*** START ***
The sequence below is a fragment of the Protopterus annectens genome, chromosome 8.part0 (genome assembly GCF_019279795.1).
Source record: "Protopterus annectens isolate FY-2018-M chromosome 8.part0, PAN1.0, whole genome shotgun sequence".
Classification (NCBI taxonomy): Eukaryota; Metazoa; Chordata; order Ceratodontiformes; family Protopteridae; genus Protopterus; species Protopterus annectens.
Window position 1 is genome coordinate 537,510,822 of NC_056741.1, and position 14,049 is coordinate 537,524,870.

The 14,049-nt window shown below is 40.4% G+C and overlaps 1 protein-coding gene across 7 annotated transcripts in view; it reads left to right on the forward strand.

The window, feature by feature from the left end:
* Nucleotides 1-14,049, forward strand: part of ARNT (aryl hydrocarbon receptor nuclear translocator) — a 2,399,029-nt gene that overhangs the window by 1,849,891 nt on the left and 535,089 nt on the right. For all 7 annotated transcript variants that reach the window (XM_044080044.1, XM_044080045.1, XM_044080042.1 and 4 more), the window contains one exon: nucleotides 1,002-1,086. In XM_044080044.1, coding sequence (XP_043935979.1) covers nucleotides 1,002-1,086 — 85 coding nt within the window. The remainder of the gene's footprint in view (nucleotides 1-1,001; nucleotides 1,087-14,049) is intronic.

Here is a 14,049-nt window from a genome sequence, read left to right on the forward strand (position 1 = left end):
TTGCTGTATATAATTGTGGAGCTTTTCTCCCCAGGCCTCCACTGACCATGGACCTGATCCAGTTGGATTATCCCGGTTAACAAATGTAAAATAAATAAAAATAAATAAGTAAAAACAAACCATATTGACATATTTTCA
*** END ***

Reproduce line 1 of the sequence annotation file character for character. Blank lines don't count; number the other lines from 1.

The sequence below is a fragment of the Protopterus annectens genome, chromosome 8.part0 (genome assembly GCF_019279795.1).